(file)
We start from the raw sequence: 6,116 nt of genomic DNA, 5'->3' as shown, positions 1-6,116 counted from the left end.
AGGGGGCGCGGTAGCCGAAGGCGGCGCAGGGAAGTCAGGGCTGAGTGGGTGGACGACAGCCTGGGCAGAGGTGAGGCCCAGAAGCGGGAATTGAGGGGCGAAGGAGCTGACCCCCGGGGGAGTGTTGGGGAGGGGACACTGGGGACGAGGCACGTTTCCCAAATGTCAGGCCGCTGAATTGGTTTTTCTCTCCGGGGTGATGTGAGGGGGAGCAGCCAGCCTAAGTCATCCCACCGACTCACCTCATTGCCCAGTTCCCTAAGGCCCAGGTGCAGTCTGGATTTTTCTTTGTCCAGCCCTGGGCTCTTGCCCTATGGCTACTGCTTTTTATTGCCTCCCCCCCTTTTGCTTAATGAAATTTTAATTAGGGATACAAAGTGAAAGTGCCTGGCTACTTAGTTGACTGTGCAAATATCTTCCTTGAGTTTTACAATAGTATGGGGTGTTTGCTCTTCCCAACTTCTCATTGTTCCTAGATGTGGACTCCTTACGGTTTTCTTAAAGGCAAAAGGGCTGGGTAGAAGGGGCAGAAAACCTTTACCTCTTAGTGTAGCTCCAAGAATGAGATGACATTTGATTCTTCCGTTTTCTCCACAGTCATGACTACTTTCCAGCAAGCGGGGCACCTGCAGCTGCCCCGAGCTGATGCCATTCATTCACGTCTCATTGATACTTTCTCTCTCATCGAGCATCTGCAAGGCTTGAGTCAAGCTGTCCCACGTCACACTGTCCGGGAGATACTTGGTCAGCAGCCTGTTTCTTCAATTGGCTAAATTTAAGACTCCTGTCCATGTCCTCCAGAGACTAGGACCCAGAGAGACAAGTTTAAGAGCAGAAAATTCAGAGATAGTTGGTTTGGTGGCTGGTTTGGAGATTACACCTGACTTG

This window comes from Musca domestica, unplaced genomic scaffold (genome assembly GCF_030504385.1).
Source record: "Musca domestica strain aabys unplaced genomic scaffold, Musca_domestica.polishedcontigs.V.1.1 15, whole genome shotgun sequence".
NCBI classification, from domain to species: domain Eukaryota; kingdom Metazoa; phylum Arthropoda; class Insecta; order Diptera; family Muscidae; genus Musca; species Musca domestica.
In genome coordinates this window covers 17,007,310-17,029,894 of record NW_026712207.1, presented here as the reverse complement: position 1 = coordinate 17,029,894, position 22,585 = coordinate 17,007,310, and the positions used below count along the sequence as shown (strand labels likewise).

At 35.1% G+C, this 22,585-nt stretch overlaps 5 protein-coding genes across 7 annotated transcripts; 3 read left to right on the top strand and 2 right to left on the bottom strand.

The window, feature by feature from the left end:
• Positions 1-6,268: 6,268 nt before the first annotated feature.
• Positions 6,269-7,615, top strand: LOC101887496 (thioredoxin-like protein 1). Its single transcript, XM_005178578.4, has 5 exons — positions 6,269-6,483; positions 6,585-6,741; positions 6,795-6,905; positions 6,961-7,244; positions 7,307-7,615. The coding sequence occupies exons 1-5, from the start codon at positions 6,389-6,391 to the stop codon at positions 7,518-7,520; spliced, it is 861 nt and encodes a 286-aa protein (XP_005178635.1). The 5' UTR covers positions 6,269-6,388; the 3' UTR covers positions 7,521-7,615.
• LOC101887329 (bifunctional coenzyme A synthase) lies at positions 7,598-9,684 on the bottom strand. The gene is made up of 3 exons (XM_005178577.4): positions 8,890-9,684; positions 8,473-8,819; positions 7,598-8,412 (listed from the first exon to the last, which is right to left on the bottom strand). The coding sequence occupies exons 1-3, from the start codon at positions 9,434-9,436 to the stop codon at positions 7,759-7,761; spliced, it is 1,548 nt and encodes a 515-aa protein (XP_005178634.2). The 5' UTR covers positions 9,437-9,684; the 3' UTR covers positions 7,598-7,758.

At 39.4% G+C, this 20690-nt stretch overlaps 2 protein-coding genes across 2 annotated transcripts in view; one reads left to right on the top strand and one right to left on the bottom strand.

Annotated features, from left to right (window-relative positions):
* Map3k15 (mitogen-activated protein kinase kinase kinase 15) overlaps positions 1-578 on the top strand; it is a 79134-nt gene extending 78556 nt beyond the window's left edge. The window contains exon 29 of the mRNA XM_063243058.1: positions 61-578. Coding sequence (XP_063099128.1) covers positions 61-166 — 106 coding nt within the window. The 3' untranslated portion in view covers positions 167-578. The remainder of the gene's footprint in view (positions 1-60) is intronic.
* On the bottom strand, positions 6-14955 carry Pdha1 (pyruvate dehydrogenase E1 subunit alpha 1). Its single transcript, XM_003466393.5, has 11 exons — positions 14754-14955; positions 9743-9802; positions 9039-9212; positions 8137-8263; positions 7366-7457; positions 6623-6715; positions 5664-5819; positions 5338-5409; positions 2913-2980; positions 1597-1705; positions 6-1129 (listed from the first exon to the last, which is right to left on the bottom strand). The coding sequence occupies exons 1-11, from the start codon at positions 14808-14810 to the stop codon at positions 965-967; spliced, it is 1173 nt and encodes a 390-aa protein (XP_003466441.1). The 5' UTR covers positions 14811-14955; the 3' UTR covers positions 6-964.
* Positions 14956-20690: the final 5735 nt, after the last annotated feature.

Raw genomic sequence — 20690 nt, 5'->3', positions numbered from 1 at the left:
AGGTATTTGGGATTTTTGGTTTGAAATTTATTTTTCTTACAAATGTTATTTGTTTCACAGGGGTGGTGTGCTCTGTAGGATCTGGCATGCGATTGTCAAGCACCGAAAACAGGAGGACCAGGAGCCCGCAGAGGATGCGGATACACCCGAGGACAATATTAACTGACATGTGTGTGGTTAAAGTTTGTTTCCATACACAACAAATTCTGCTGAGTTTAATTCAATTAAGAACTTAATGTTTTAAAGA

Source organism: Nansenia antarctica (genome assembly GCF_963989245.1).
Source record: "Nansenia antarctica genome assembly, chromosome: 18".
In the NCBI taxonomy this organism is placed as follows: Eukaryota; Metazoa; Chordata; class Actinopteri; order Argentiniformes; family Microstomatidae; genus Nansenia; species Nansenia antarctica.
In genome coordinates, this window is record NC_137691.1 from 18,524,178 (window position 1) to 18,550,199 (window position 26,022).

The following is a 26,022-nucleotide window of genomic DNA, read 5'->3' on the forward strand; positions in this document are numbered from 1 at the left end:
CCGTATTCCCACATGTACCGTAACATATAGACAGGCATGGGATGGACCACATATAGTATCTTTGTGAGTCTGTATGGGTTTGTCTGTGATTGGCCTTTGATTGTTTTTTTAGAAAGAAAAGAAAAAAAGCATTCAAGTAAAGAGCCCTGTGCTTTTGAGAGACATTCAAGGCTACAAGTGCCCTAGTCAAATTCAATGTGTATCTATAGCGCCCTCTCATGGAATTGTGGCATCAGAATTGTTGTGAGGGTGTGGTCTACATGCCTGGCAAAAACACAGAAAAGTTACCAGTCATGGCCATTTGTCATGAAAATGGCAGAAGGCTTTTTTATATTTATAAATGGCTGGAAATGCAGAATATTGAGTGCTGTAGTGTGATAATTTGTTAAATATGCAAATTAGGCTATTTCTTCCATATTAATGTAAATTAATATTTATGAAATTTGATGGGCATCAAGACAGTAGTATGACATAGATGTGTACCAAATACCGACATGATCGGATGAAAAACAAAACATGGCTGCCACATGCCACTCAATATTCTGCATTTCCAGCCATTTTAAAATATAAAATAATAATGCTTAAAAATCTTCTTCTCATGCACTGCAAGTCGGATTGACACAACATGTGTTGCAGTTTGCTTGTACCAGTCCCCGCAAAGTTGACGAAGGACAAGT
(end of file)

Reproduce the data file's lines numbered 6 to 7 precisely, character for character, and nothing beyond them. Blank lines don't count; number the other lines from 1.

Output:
In genome coordinates this window covers 17,007,310-17,029,894 of record NW_026712207.1, presented here as the reverse complement: position 1 = coordinate 17,029,894, position 22,585 = coordinate 17,007,310, and the positions used below count along the sequence as shown (strand labels likewise).

At 35.1% G+C, this 22,585-nt stretch overlaps 5 protein-coding genes across 7 annotated transcripts; 3 read left to right on the top strand and 2 right to left on the bottom strand.